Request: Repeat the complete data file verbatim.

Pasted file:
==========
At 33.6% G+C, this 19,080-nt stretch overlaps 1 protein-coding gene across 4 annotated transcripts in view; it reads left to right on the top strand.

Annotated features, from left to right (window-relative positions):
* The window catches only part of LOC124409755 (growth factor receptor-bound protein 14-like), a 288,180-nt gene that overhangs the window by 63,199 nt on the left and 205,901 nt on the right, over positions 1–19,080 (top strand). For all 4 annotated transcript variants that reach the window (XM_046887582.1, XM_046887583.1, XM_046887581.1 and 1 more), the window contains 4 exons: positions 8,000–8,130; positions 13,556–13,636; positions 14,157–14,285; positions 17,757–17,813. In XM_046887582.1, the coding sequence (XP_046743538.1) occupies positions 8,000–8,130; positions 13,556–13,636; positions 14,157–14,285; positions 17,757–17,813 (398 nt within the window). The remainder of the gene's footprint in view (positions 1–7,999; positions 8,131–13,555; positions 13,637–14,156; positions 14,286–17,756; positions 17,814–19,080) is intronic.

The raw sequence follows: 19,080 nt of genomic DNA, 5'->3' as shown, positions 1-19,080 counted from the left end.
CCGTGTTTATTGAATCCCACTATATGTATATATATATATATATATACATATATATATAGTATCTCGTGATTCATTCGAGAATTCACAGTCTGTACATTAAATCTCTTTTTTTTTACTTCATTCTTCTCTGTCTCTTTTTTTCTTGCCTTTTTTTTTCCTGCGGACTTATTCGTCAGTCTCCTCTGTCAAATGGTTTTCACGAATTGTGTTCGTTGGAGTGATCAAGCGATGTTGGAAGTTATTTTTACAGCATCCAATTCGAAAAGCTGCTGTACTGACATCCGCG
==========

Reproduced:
At 33.6% G+C, this 19,080-nt stretch overlaps 1 protein-coding gene across 4 annotated transcripts in view; it reads left to right on the top strand.

Annotated features, from left to right (window-relative positions):
* The window catches only part of LOC124409755 (growth factor receptor-bound protein 14-like), a 288,180-nt gene that overhangs the window by 63,199 nt on the left and 205,901 nt on the right, over positions 1–19,080 (top strand). For all 4 annotated transcript variants that reach the window (XM_046887582.1, XM_046887583.1, XM_046887581.1 and 1 more), the window contains 4 exons: positions 8,000–8,130; positions 13,556–13,636; positions 14,157–14,285; positions 17,757–17,813. In XM_046887582.1, the coding sequence (XP_046743538.1) occupies positions 8,000–8,130; positions 13,556–13,636; positions 14,157–14,285; positions 17,757–17,813 (398 nt within the window). The remainder of the gene's footprint in view (positions 1–7,999; positions 8,131–13,555; positions 13,637–14,156; positions 14,286–17,756; positions 17,814–19,080) is intronic.

The raw sequence follows: 19,080 nt of genomic DNA, 5'->3' as shown, positions 1-19,080 counted from the left end.
CCGTGTTTATTGAATCCCACTATATGTATATATATATATATATATACATATATATATAGTATCTCGTGATTCATTCGAGAATTCACAGTCTGTACATTAAATCTCTTTTTTTTTACTTCATTCTTCTCTGTCTCTTTTTTTCTTGCCTTTTTTTTTCCTGCGGACTTATTCGTCAGTCTCCTCTGTCAAATGGTTTTCACGAATTGTGTTCGTTGGAGTGATCAAGCGATGTTGGAAGTTATTTTTACAGCATCCAATTCGAAAAGCTGCTGTACTGACATCCGCG